Links – Link objects capture nonlinear behavior during modal (FNA) applications.
Response Spectrum Analysis
Response-spectrum analysis (RSA) is a linear-dynamic statistical analysis method which is employed to measure the contribution from each natural mode of vibration to indicate the likely maximum seismic response of an essentially elastic structure. It provides insight into dynamic behavior by measuring pseudo-spectral acceleration, velocity, or displacement as a function of structural period for a given time history and level of damping. It is practical to envelope response spectra such that a smooth curve represents the peak response for each realization of structural period.
Response-spectrum analysis is useful for design decision-making because it relates structural type-selection to dynamic performance. Structures of shorter period experience greater acceleration, whereas those of longer period experience greater displacement. Structural performance objectives should be taken into account during preliminary design and response-spectrum analysis.
Modal analysis, or the mode-superposition method, is a linear dynamic-response procedure which evaluates and superimposes free-vibration mode shapes to characterize displacement patterns. Mode shapes describe the configurations into which a structure will naturally displace. Typically, lateral displacement patterns are of primary concern. Mode shapes of low-order mathematical expression tend to provide the greatest contribution to structural response. As orders increase, mode shapes contribute less, and are predicted less reliably. It is reasonable to truncate analysis when the number of mode shapes is sufficient.
A structure with N degrees of freedom will have N corresponding mode shapes. Each mode shape is an independent and normalized displacement pattern which may be amplified and superimposed to create a resultant displacement pattern, as shown in Figure 2 2:
Figure 2 2 Resultant Displacement and Modal Components
Modes are inherent properties of a structure, and are determined by the material properties (mass, damping, and stiffness), and boundary conditions of the structure. Each mode is defined by a natural (modal or resonant) frequency, modal damping, and a mode shape (i.e. the so-called “modal parameters”). If either the material properties or the boundary conditions of a structure change, its modes will change. For instance, if mass is added to a structure, it will vibrate differently.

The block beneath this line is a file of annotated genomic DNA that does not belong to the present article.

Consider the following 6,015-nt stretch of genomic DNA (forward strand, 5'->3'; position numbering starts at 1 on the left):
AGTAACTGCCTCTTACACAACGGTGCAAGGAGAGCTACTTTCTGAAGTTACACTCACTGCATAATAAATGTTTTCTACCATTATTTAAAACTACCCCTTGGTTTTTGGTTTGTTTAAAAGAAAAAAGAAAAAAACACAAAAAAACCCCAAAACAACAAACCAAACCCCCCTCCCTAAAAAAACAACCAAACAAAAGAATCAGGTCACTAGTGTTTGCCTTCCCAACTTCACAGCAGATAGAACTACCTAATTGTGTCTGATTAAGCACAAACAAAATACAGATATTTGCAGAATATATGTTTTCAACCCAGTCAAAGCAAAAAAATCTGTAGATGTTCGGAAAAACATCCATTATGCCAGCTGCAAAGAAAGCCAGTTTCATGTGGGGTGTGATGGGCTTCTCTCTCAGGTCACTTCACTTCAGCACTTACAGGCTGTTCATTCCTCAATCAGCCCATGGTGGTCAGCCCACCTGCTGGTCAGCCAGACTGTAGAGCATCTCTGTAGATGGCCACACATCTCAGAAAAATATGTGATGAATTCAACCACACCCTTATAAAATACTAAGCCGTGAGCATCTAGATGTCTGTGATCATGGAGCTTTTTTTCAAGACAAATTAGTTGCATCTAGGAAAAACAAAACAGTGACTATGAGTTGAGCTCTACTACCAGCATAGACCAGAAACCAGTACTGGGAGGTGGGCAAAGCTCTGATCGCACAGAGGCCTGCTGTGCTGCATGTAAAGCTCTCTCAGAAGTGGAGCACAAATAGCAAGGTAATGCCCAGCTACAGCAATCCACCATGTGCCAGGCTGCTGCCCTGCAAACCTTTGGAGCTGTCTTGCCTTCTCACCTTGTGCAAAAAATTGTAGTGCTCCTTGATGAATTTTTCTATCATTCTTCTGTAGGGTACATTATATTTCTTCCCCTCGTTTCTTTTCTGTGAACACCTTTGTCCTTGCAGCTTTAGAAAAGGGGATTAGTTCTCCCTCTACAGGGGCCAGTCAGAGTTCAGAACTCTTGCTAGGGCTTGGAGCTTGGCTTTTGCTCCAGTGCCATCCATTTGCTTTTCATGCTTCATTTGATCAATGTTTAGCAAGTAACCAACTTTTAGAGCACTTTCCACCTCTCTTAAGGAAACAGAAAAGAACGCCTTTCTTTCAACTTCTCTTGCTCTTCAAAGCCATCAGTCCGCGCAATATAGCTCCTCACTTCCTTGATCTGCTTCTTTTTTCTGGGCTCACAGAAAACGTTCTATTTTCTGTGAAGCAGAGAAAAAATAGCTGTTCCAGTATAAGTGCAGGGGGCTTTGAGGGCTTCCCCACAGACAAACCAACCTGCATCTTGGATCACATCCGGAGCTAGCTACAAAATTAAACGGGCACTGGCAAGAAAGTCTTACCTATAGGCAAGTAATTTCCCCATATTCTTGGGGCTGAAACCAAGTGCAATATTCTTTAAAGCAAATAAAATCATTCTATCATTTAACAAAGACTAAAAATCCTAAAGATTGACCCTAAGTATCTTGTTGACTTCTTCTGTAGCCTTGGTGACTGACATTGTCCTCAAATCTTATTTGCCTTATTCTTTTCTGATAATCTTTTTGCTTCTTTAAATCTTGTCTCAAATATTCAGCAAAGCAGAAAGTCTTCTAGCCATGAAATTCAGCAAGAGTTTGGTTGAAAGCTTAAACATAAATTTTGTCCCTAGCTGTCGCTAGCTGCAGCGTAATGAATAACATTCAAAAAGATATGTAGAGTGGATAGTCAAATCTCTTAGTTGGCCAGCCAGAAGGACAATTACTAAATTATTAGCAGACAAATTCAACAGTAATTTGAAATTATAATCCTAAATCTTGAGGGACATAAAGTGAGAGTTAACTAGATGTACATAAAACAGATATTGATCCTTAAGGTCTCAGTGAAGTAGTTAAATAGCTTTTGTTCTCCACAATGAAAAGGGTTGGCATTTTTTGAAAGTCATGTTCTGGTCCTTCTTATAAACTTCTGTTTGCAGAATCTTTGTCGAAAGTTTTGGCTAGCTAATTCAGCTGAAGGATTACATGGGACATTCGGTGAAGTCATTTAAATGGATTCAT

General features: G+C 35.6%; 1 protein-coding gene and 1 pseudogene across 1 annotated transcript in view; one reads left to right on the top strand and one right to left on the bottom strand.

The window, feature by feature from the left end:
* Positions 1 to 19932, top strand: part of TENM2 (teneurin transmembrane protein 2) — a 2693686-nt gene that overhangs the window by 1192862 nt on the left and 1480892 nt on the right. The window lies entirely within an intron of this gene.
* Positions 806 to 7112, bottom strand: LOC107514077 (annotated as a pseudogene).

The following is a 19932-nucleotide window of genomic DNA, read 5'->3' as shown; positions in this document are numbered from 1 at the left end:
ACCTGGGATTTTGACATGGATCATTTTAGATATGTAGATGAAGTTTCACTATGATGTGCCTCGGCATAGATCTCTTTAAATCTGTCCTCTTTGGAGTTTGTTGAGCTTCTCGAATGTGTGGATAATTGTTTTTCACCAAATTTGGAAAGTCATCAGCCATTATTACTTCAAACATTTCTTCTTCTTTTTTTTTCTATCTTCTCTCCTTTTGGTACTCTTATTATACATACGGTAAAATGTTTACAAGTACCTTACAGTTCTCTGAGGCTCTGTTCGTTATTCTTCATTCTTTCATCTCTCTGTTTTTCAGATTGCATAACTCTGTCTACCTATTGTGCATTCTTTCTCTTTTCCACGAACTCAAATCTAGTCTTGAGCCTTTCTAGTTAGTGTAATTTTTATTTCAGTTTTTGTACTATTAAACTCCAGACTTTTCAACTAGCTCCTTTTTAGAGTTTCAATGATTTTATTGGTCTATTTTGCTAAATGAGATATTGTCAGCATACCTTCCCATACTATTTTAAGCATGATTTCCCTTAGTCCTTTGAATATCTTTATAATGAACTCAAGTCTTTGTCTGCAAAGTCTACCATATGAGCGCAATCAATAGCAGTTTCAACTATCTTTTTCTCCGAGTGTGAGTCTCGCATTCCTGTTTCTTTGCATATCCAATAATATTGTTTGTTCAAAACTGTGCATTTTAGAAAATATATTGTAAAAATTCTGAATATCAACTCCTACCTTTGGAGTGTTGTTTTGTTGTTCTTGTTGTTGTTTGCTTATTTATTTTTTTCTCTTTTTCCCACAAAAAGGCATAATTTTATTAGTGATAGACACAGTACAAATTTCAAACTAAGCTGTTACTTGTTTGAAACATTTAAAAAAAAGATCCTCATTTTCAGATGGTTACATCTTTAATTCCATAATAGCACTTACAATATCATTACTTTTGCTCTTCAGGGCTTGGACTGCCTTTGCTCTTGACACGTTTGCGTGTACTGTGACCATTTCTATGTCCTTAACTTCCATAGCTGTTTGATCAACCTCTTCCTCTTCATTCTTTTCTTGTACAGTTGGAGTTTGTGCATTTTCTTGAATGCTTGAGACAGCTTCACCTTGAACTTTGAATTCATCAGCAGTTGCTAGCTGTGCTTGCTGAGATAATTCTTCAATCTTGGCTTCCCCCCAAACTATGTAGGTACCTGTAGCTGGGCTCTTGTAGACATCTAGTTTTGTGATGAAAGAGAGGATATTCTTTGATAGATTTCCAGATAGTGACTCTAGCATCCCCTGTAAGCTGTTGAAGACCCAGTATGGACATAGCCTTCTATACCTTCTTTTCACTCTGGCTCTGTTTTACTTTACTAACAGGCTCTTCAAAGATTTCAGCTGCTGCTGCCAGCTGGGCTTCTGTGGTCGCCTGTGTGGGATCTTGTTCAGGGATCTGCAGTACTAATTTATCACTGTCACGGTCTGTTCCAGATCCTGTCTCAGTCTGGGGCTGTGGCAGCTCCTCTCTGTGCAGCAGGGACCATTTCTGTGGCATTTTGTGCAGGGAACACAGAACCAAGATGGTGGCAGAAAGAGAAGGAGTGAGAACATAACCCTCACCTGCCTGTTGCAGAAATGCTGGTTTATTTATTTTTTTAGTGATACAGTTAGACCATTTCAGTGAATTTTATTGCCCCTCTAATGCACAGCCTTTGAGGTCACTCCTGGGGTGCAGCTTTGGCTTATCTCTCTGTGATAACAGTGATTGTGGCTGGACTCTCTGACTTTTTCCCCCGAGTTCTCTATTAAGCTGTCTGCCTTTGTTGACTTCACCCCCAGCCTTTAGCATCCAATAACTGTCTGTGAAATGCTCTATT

Dynamic Analysis (Numerical Approach)
Mathematical modeling, or idealization, is a process by which an engineer or scientist passes from the actual physical system under study, to a mathematical model of the system, where the term model is a symbolic device built to simulate and predict aspects of behaviour of a system. The process is called idealization because the mathematical model is necessarily an abstraction of the physical reality. The analytical or numerical results produced by the mathematical model are physically re-interpreted only for those aspects.
The modeling can further be extended to a three-level approach commonly used in materials science. Three levels of observations and modelling are are the micro-, meso- and macro-level.
At each subsequent level more or less detail is recognised in the material structure. The most global approach to modelling is the macro-level, where the material is regarded as an equivalent continuum. No material structure is distinguished, and all non-linear behaviour is included in the constitutive law. The advantage from a numerical point of view seems that the structure that is analyzed can be divided in relatively large finite elements, which tends to reduce the computational effort. A basic characteristic of a macro- (or simplified) model is that they try to encompass the overall (global) behavior of a structural element without modeling all the possible modes of local failure. (Asteris, 2008)
The second level of observations is the meso-level. At this scale (10-3 to 10-2 m), individual particles are distinguished and are assumed to be embedded in a matrix. Thus, the response of the material under mechanical loads can be explained and computed from inter-particle interaction.
Micro – (or fundamental) models, on the other hand, model the behavior of a structural element with great detail trying to encompass all the possible modes of failure. (Asteris, 2008)
At the macro-level, two different approaches can be adopted, namely a (smeared) continuum approach (crack band models) and a discrete approach. In the crack band models, the crack is smeared over a larger volume, generally extending over part of a finite element or sometimes several elements, whereas in the discrete approach crack appears as a discrete jump between element boundaries. Elementary to these models is a continuum based fracture law, which is in general derived from Linear Elastic Fracture Mechanics (mainly in the discrete models), or from Non-Linear Elastic Fracture Models like the Fictitious Model by Hillerborg et al.(1976), both for continuum and discrete approaches.
Mechanical Properties of Walls
Designing the Masonry Block(s)
Ordinary Block Lego Block